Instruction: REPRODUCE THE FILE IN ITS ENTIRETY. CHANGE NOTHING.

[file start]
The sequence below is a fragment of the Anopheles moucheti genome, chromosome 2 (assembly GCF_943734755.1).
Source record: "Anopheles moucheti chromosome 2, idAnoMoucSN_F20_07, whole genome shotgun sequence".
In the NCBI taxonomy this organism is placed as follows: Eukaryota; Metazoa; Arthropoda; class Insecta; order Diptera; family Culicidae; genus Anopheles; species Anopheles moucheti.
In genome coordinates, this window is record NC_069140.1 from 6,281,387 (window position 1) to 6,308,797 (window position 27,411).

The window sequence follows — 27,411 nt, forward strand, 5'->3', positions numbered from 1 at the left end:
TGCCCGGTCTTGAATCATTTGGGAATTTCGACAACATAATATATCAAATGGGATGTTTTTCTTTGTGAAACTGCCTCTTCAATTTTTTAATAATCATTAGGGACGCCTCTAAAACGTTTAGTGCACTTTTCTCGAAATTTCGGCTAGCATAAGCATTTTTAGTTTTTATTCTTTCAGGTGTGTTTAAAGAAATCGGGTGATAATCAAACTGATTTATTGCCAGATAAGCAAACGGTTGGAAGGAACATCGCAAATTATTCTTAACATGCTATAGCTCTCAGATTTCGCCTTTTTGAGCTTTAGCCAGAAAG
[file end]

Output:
The sequence below is a fragment of the Anopheles moucheti genome, chromosome 2 (assembly GCF_943734755.1).
Source record: "Anopheles moucheti chromosome 2, idAnoMoucSN_F20_07, whole genome shotgun sequence".
In the NCBI taxonomy this organism is placed as follows: Eukaryota; Metazoa; Arthropoda; class Insecta; order Diptera; family Culicidae; genus Anopheles; species Anopheles moucheti.
In genome coordinates, this window is record NC_069140.1 from 6,281,387 (window position 1) to 6,308,797 (window position 27,411).

The window sequence follows — 27,411 nt, forward strand, 5'->3', positions numbered from 1 at the left end:
TGCCCGGTCTTGAATCATTTGGGAATTTCGACAACATAATATATCAAATGGGATGTTTTTCTTTGTGAAACTGCCTCTTCAATTTTTTAATAATCATTAGGGACGCCTCTAAAACGTTTAGTGCACTTTTCTCGAAATTTCGGCTAGCATAAGCATTTTTAGTTTTTATTCTTTCAGGTGTGTTTAAAGAAATCGGGTGATAATCAAACTGATTTATTGCCAGATAAGCAAACGGTTGGAAGGAACATCGCAAATTATTCTTAACATGCTATAGCTCTCAGATTTCGCCTTTTTGAGCTTTAGCCAGAAAG